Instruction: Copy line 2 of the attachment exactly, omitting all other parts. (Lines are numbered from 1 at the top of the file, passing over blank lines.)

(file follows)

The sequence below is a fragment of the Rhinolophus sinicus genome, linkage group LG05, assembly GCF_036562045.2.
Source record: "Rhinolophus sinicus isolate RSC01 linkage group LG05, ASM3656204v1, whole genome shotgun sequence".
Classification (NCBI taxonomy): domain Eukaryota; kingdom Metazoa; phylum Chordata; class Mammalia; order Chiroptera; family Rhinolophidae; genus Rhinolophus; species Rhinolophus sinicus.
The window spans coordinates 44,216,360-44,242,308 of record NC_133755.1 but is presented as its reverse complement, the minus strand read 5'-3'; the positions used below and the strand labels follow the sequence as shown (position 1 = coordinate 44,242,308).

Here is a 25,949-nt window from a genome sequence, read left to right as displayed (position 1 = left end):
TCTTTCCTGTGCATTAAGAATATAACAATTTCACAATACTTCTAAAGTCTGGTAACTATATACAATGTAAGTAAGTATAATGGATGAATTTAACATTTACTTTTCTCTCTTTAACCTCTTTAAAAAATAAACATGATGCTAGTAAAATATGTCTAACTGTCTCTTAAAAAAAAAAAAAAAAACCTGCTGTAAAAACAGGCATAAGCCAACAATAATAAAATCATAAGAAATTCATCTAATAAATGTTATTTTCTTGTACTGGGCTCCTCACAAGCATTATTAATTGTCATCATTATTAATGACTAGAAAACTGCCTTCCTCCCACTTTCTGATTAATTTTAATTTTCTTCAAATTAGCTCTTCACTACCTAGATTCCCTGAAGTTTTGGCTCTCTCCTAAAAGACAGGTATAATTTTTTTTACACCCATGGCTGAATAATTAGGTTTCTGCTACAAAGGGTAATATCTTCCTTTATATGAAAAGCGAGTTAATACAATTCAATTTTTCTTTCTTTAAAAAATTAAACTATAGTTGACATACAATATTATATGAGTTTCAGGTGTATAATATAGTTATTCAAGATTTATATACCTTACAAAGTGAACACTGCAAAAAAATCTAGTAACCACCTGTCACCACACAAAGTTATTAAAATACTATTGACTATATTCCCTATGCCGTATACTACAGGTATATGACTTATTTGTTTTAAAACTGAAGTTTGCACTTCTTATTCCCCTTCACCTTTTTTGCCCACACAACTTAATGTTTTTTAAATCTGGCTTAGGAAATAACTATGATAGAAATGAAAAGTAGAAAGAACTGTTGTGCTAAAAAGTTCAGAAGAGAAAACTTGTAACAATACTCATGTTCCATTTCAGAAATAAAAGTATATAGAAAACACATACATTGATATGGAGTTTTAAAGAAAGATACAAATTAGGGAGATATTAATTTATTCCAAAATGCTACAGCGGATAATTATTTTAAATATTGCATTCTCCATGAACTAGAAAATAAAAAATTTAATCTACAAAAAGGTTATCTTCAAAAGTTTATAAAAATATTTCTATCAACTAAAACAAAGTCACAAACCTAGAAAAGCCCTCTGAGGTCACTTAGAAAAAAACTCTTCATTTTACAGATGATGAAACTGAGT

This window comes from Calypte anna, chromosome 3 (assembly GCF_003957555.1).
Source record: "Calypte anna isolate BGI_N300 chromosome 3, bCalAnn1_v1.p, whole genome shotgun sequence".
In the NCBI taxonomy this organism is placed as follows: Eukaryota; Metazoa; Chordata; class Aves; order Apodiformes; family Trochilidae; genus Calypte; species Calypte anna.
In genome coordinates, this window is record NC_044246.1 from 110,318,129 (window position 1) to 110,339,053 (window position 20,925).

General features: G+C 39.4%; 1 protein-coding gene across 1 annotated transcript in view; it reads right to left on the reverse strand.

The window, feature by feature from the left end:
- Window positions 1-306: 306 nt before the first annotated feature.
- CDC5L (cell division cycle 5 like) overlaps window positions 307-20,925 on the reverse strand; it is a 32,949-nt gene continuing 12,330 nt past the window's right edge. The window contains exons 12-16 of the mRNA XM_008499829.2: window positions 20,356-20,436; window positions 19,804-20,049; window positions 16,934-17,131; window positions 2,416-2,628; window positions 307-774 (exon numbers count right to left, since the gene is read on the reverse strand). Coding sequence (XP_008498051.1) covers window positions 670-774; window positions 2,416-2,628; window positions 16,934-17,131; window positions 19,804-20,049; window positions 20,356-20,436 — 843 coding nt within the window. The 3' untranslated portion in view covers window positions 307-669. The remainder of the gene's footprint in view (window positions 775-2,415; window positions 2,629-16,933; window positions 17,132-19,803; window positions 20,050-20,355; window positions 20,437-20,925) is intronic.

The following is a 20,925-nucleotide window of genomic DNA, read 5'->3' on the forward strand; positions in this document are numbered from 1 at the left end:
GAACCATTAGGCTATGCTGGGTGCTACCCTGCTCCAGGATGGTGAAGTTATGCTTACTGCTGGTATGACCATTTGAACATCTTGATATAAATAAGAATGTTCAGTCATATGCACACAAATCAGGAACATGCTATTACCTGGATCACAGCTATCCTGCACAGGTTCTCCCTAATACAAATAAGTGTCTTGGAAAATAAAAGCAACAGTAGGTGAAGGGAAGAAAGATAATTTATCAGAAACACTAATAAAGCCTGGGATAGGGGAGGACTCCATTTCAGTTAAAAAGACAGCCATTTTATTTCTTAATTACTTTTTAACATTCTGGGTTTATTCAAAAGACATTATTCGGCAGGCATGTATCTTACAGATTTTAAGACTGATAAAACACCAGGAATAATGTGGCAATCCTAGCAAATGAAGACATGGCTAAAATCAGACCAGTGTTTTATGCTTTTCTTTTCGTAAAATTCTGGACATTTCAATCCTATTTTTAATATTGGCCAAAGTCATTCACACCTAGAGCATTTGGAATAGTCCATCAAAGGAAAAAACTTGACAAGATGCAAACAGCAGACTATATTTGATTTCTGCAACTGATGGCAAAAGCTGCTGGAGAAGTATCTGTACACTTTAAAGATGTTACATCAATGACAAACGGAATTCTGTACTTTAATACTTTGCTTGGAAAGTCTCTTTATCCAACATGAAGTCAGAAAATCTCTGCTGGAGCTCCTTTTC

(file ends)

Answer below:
Source record: "Rhinolophus sinicus isolate RSC01 linkage group LG05, ASM3656204v1, whole genome shotgun sequence".